Conformance to standards
fosters interoperability and competition. It therefore also fosters innovation
. Standards also provide an incentive to invest in a technology due to long-term community support.
® seems fickle about conforming to standards. For about a year they proclaimed that Microsoft Office 2003's support of file formats would finally change to a standard: XML. They then changed their stance to not support it in the "Standard" version of Office 2003. This means home users, for whom the "Standard" version is intended, will still maintain only the proprietary Office file formats. To interact with a corporation's "Professional" or "Enterprise" version, documents must be stored in this proprietary format. This does two things: fosters companies who let their employees work at home to keep using the proprietary format, and promotes other companies' adoption of Pro and Enterprise versions instead of Standard in order to get XML support. Meanwhile alternatives such as OpenOffice have been using XML as their standard document format since their inception, allowing competing products to interact with their users' data and developers to create other non-competing utilities. The European Union has concluded that Microsoft's move to XML isn't completely opening the documents as standards. This is mostly because they use proprietary schemas instead of standards which already exist.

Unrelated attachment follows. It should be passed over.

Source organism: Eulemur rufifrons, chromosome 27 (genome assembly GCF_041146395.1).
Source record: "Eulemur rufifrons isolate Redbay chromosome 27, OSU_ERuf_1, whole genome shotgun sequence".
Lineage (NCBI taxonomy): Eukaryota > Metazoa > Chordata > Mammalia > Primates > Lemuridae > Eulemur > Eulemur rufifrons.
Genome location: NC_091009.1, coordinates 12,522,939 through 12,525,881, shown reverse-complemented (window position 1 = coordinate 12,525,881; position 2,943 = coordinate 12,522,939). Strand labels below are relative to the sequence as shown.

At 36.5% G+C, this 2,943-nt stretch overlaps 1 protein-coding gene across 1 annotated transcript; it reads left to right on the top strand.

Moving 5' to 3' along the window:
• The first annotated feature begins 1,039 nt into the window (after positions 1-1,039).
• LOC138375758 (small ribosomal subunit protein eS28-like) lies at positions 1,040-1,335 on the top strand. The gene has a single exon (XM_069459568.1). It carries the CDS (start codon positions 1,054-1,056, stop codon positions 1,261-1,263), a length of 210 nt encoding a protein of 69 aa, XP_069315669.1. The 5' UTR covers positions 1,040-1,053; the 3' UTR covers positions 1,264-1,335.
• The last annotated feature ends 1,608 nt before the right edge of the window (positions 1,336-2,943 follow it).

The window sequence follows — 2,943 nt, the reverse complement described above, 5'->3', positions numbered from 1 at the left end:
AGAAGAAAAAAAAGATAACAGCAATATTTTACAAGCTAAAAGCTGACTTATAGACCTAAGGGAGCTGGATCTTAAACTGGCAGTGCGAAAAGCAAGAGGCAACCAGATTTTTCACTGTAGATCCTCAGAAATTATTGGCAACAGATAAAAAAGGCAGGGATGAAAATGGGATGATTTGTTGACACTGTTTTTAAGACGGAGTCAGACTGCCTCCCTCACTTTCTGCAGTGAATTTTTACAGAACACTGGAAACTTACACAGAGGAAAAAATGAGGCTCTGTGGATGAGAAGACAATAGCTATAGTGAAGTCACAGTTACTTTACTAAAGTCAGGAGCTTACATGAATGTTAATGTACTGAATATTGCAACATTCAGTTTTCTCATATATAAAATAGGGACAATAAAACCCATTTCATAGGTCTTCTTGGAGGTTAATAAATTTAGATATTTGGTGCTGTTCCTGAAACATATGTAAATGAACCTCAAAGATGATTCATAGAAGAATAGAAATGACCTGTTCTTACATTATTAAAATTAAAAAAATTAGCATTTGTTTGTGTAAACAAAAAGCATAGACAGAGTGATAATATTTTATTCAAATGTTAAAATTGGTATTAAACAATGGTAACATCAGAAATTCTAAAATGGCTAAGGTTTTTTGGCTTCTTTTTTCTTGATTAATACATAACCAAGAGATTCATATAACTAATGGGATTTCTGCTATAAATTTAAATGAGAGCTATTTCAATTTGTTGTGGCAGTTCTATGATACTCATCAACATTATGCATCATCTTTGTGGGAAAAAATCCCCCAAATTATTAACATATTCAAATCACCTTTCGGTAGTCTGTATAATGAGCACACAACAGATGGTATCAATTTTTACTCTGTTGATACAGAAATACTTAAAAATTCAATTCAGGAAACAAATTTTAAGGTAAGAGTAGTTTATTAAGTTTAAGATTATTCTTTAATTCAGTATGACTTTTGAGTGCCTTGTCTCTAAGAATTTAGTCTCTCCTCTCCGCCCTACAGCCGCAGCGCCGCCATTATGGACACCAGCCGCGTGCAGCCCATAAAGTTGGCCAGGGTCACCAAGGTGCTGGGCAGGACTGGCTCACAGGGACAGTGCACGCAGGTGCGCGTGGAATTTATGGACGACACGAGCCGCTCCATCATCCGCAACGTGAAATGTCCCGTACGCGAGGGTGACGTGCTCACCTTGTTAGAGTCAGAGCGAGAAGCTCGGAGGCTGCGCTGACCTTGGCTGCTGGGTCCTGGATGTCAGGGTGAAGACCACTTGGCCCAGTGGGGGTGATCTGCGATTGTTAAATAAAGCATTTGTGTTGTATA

Due to loss of full control over its documents, the state of Massachusetts is switching all of its documents from Microsoft Office to formats based on open standards
. Only PDFs and the [OpenOffice] format will be created by the state. This ensures that information in state documents will forever be available.